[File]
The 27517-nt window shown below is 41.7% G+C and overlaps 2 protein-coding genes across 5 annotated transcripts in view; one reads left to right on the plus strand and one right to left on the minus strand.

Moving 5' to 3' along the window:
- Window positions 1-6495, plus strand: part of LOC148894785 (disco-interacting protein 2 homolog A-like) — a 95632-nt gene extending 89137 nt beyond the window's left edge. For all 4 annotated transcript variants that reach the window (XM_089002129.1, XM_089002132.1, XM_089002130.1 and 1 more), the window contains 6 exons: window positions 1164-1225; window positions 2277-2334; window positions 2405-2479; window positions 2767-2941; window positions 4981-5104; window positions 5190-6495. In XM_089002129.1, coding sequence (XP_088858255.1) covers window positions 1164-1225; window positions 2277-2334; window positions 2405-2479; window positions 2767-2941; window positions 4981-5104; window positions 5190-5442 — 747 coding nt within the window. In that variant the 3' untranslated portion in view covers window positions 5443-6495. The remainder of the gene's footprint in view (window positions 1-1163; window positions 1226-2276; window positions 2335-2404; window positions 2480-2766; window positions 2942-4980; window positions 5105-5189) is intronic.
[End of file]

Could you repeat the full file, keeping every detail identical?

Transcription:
The 27517-nt window shown below is 41.7% G+C and overlaps 2 protein-coding genes across 5 annotated transcripts in view; one reads left to right on the plus strand and one right to left on the minus strand.

Moving 5' to 3' along the window:
- Window positions 1-6495, plus strand: part of LOC148894785 (disco-interacting protein 2 homolog A-like) — a 95632-nt gene extending 89137 nt beyond the window's left edge. For all 4 annotated transcript variants that reach the window (XM_089002129.1, XM_089002132.1, XM_089002130.1 and 1 more), the window contains 6 exons: window positions 1164-1225; window positions 2277-2334; window positions 2405-2479; window positions 2767-2941; window positions 4981-5104; window positions 5190-6495. In XM_089002129.1, coding sequence (XP_088858255.1) covers window positions 1164-1225; window positions 2277-2334; window positions 2405-2479; window positions 2767-2941; window positions 4981-5104; window positions 5190-5442 — 747 coding nt within the window. In that variant the 3' untranslated portion in view covers window positions 5443-6495. The remainder of the gene's footprint in view (window positions 1-1163; window positions 1226-2276; window positions 2335-2404; window positions 2480-2766; window positions 2942-4980; window positions 5105-5189) is intronic.